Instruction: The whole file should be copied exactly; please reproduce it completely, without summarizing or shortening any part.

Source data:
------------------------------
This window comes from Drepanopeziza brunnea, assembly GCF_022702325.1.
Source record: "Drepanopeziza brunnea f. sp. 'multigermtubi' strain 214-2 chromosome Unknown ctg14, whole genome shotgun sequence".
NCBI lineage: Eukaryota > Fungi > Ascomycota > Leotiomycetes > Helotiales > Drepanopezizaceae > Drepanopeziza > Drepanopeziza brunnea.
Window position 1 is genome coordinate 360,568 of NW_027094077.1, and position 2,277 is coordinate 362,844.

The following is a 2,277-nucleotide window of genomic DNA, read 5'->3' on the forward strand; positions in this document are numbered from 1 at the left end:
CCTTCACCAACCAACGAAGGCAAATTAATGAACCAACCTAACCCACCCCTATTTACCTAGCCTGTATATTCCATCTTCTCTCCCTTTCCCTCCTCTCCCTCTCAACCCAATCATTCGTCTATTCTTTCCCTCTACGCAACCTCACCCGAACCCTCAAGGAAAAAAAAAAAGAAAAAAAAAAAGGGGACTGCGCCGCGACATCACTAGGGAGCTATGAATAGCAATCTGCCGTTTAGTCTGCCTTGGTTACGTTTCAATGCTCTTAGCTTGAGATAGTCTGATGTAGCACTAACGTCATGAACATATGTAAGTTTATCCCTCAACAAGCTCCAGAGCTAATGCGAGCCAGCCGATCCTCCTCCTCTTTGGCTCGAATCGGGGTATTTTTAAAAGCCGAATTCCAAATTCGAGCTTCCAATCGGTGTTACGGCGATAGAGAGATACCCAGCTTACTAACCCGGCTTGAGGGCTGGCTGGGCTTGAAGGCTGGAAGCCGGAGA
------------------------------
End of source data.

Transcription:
This window comes from Drepanopeziza brunnea, assembly GCF_022702325.1.
Source record: "Drepanopeziza brunnea f. sp. 'multigermtubi' strain 214-2 chromosome Unknown ctg14, whole genome shotgun sequence".
NCBI lineage: Eukaryota > Fungi > Ascomycota > Leotiomycetes > Helotiales > Drepanopezizaceae > Drepanopeziza > Drepanopeziza brunnea.
Window position 1 is genome coordinate 360,568 of NW_027094077.1, and position 2,277 is coordinate 362,844.

The following is a 2,277-nucleotide window of genomic DNA, read 5'->3' on the forward strand; positions in this document are numbered from 1 at the left end:
CCTTCACCAACCAACGAAGGCAAATTAATGAACCAACCTAACCCACCCCTATTTACCTAGCCTGTATATTCCATCTTCTCTCCCTTTCCCTCCTCTCCCTCTCAACCCAATCATTCGTCTATTCTTTCCCTCTACGCAACCTCACCCGAACCCTCAAGGAAAAAAAAAAAGAAAAAAAAAAAGGGGACTGCGCCGCGACATCACTAGGGAGCTATGAATAGCAATCTGCCGTTTAGTCTGCCTTGGTTACGTTTCAATGCTCTTAGCTTGAGATAGTCTGATGTAGCACTAACGTCATGAACATATGTAAGTTTATCCCTCAACAAGCTCCAGAGCTAATGCGAGCCAGCCGATCCTCCTCCTCTTTGGCTCGAATCGGGGTATTTTTAAAAGCCGAATTCCAAATTCGAGCTTCCAATCGGTGTTACGGCGATAGAGAGATACCCAGCTTACTAACCCGGCTTGAGGGCTGGCTGGGCTTGAAGGCTGGAAGCCGGAGA